Imagine, you can write different implementations of a function of the same name in the same scope, depending on the types of arguments. Wouldn’t it be great? Of course, it would be. There is a term for this. It is called “Generic Function”. Python recently added support for generic function in Python 3.4 (PEP 443). They did this to the functools module by adding @singledispatch decorator.

What is Singledispatch?

At this point, you may be wondering what is singledispatch. Okay, let’s go with generic function again.

A generic function is composed of multiple functions implementing the same operation for different types. Which implementation should be used during a call is determined by the dispatch algorithm. When the implementation is chosen based on the type of a single argument, this is known as single dispatch.

In Python, implementation is chosen based on the type of the first argument of function. So in simple, you define a default function and then register additional versions of that functions depending on the type of the first argument.

Singledispatch in Action

Let’s see singledispatch in action. There are few steps for writing a generic function with singledispatch.

  • Import singledispatch from functools.
  • Define an default or fallback function with @singledispatch decorator. It’s our generic function.
  • Then, Register additional implementations by passing the type in register() attribute of the generic function. It’s a decorator, so you decorate your implementations like this @function_name.register(type). You can also register lambdas and pre-existing functions.

Now, we will implement a generic function called fprint, which will print something in a formatted way based on the type. For list it will print index and value along with type of value and for dict it will print key-value pair along with their type etc. By default it will print the passed argument along with it’s type. Let’s define our default function first.

from functools import singledispatch


@singledispatch
def fprint(data):
    print(f'({type(data).__name__}) {data}')

I am not going to explain the implementation. It’s fairly basic. It’s the default or fallback implementation of our generic function. We define a function and decorate it with @singledispatch decorator. If there is no registered implementation for a specific type, its method resolution order is used to find a more generic implementation. The original function decorated with @singledispatch is registered for the base object type, which means it is used if no better implementation is found.

Remember the next step? Now, it’s time for registering the overloaded implementations. Let’s implement for list first.

@fprint.register(list)
def _(data):
    formatted_header = f'{type(data).__name__} -> index : value'
    print(formatted_header)
    print('-' * len(formatted_header))
    for index, value in enumerate(data):
        print(f'{index} : ({type(value).__name__}) {value}')

In case you are wondering why I am using _ as name. It’s because, I want only one generic function. If you give it a name, you will get the option to use this specific function independently. Assume that we gave a name to the above function list_print and didn’t decorate with @fprint.register(list). Now, we can use fprint.register() as function like this fprint.register(list, list_print). We can also stack more than one decorator for multiple type just like this.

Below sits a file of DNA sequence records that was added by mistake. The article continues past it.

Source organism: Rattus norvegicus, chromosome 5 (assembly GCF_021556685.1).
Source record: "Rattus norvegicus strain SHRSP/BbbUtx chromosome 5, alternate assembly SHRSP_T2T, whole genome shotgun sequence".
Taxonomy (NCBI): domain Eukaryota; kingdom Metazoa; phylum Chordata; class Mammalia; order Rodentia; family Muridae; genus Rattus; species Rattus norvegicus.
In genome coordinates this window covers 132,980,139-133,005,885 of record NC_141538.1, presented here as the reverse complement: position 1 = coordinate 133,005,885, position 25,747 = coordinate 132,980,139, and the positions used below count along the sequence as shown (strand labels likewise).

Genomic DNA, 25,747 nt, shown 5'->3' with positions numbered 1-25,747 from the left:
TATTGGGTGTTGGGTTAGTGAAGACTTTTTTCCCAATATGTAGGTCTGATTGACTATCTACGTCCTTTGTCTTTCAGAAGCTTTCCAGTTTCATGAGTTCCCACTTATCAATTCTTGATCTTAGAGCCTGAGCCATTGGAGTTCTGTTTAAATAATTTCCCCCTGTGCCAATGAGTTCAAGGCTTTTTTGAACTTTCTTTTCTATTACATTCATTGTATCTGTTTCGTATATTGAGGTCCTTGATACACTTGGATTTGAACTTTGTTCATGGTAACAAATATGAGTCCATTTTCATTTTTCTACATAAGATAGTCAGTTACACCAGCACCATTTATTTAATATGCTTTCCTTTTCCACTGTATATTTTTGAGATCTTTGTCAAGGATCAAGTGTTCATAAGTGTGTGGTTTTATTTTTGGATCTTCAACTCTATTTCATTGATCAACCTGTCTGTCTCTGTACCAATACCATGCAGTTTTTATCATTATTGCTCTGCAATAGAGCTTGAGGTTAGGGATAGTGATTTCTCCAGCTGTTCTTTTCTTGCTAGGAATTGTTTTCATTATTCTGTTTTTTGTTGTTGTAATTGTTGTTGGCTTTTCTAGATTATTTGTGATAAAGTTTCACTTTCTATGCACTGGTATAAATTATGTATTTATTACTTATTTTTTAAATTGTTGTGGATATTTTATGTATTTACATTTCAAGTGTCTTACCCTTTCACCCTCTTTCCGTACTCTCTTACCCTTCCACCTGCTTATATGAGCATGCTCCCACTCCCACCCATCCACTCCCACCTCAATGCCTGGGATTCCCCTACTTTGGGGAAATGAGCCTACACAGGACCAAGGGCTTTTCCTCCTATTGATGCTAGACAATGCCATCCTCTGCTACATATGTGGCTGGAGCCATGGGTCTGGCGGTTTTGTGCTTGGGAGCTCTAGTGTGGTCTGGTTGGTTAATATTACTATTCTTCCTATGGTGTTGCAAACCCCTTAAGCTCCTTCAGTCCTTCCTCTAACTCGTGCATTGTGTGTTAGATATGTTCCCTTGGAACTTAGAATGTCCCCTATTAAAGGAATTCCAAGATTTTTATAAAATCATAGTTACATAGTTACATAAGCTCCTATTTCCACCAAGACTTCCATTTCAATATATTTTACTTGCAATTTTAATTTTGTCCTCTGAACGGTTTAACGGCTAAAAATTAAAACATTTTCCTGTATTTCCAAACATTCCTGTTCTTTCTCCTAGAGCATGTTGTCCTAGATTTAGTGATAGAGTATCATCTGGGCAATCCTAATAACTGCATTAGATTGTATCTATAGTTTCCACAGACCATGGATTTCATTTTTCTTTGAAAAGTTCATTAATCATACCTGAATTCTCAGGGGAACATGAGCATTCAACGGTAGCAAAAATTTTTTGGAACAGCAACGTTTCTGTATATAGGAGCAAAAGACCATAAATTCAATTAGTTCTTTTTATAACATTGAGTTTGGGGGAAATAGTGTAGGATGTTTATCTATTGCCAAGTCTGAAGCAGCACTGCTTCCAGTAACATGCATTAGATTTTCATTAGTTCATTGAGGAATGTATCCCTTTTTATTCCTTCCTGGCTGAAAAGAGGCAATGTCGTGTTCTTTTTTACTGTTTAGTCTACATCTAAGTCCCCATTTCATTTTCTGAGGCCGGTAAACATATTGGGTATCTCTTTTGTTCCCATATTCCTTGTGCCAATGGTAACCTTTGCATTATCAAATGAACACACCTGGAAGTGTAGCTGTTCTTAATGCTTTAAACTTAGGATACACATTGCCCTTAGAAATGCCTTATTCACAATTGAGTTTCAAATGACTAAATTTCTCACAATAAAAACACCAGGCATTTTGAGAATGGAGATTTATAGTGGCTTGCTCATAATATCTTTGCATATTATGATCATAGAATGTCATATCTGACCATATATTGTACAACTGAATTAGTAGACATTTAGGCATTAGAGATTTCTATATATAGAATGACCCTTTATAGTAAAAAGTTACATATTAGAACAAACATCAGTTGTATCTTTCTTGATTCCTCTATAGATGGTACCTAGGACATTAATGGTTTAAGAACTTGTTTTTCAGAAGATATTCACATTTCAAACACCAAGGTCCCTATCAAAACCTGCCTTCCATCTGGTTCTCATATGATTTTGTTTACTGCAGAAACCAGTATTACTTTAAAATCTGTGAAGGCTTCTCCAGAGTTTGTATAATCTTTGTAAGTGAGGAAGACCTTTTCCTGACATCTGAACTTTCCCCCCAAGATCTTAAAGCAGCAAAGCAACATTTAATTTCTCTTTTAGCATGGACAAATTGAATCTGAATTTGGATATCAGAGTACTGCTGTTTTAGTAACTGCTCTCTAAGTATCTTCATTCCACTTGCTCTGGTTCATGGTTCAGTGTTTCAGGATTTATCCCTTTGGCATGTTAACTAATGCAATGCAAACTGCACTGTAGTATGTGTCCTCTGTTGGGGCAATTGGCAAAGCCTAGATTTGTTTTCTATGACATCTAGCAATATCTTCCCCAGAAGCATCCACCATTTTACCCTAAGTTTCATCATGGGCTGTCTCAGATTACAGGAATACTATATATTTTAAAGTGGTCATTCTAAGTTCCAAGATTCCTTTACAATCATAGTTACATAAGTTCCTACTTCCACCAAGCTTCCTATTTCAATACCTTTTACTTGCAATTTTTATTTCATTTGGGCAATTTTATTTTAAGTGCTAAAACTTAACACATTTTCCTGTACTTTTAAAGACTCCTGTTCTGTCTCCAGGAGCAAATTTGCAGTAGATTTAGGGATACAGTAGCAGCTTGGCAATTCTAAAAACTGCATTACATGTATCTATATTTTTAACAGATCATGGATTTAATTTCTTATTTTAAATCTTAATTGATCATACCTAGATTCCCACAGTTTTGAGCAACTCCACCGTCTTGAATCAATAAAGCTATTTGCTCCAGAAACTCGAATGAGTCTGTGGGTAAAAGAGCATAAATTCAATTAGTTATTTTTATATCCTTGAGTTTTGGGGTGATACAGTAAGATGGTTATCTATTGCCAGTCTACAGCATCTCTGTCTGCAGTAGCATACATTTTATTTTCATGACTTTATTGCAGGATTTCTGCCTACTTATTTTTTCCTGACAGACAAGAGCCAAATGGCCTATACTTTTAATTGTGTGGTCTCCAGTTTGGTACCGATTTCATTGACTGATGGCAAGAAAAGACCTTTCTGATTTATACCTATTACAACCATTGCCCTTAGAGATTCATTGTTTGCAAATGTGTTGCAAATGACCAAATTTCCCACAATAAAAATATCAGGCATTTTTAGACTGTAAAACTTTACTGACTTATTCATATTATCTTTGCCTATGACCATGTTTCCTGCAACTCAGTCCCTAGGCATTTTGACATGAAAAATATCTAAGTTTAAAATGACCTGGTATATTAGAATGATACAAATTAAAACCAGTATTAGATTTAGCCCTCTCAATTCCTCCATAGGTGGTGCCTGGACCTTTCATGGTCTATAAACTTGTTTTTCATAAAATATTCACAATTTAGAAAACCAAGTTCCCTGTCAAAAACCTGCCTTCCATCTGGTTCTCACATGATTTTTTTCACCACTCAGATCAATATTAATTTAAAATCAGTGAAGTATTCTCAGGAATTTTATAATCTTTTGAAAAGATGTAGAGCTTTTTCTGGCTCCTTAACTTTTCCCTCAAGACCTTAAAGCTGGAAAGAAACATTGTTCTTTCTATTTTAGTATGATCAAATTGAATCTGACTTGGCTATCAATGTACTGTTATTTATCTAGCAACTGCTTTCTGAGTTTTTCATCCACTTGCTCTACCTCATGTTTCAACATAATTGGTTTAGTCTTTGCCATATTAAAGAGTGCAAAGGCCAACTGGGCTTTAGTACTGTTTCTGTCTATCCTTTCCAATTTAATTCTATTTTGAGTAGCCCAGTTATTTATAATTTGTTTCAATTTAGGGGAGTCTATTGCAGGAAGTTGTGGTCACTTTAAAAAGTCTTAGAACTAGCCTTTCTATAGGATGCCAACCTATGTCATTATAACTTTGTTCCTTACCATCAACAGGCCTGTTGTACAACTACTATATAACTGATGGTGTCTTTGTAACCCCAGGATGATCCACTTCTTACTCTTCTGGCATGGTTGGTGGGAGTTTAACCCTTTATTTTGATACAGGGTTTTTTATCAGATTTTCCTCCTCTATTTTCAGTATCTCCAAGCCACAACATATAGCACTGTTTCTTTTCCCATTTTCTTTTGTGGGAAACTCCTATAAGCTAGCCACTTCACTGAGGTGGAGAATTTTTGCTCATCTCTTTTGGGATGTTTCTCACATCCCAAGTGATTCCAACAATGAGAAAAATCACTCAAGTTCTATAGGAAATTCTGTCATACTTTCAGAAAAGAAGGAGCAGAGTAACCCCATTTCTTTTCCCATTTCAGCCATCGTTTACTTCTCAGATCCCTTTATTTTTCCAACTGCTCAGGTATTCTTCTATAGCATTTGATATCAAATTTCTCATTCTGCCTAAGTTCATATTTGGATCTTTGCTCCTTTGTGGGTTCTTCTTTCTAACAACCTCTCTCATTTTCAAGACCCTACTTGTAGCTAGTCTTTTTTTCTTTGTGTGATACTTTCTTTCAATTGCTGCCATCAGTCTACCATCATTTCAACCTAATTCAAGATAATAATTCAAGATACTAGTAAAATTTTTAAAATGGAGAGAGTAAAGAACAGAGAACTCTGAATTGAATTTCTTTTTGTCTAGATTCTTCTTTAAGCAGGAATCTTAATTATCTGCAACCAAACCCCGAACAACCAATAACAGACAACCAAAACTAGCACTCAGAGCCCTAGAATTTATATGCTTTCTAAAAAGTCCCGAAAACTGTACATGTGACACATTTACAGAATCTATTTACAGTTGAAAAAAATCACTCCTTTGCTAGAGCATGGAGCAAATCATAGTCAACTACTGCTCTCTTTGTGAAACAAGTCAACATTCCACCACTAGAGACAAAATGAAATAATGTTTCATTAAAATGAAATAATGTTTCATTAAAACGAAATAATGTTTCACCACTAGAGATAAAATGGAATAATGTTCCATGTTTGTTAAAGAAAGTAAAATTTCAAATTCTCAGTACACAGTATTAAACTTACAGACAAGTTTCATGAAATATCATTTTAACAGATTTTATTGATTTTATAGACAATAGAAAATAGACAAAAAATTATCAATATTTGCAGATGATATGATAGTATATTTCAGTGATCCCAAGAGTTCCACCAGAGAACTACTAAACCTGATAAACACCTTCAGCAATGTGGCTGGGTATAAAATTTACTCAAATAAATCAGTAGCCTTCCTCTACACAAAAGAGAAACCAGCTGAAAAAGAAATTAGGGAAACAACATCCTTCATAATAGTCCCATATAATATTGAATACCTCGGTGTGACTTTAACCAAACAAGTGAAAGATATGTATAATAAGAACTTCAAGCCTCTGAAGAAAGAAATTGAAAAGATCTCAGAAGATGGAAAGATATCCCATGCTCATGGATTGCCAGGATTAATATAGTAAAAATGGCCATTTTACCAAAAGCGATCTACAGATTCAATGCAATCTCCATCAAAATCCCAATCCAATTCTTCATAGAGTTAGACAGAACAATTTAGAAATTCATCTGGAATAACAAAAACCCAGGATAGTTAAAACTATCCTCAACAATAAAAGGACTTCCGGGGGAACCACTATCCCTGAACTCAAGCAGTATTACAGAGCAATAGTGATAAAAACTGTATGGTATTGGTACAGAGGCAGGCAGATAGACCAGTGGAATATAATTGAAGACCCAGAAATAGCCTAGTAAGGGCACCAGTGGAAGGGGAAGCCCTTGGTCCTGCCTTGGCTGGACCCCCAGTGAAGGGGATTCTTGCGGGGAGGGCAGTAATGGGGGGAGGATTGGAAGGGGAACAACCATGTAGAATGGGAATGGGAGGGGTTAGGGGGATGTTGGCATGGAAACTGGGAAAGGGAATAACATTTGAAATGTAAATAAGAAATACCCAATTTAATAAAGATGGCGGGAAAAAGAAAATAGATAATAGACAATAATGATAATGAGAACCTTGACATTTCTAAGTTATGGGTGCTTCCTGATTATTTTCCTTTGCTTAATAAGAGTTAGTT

@fprint.register(list)
@fprint.register(set)
@fprint.register(tuple)
def _(data):
    formatted_header = f'{type(data).__name__} -> index : value'
    print(formatted_header)
    print('-' * len(formatted_header))
    for index, value in enumerate(data):
        print(f'{index} : ({type(value).__name__}) {value}')

We almost finished our generic function except for dict type. Here is our full code along with implementation for dict type.

from functools import singledispatch


@singledispatch
def fprint(data):
    print(f'({type(data).__name__}) {data}')


@fprint.register(list)
@fprint.register(set)
@fprint.register(tuple)
def _(data):
    formatted_header = f'{type(data).__name__} -> index : value'
    print(formatted_header)
    print('-' * len(formatted_header))
    for index, value in enumerate(data):
        print(f'{index} : ({type(value).__name__}) {value}')


@fprint.register(dict)
def _(data):
    formatted_header = f'{type(data).__name__} -> key : value'
    print(formatted_header)
    print('-' * len(formatted_header))
    for key, value in data.items():
        print(f'({type(key).__name__}) {key}: ({type(value).__name__}) {value}')

# >>> fprint('hello')
# (str) hello

# >>> fprint(21)
# (int) 21

# >>> fprint(3.14159)
# (float) 3.14159

# >>> fprint([2, 3, 5, 7, 11])
# list -> index : value
# ---------------------
# 0 : (int) 2
# 1 : (int) 3
# 2 : (int) 5
# 3 : (int) 7
# 4 : (int) 11

# >>> fprint({2, 3, 5, 7, 11})
# set -> index : value
# --------------------
# 0 : (int) 2
# 1 : (int) 3
# 2 : (int) 5
# 3 : (int) 7
# 4 : (int) 11

# >>> fprint((13, 17, 23, 29, 31))
# tuple -> index : value
# ----------------------
# 0 : (int) 13
# 1 : (int) 17
# 2 : (int) 23
# 3 : (int) 29
# 4 : (int) 31

# >>> fprint({'name': 'John Doe', 'age': 32, 'location': 'New York'})
# dict -> key : value
# -------------------
# (str) name: (str) John Doe
# (str) age: (int) 32
# (str) location: (str) New York

Summing It Up

As you can see, Python provides a clear way to define and extend generic functions. It opens some interesting possibilities to refactor your code. If you are interested to learn more about singledispatch, you should check out PEP 443 and functools docs.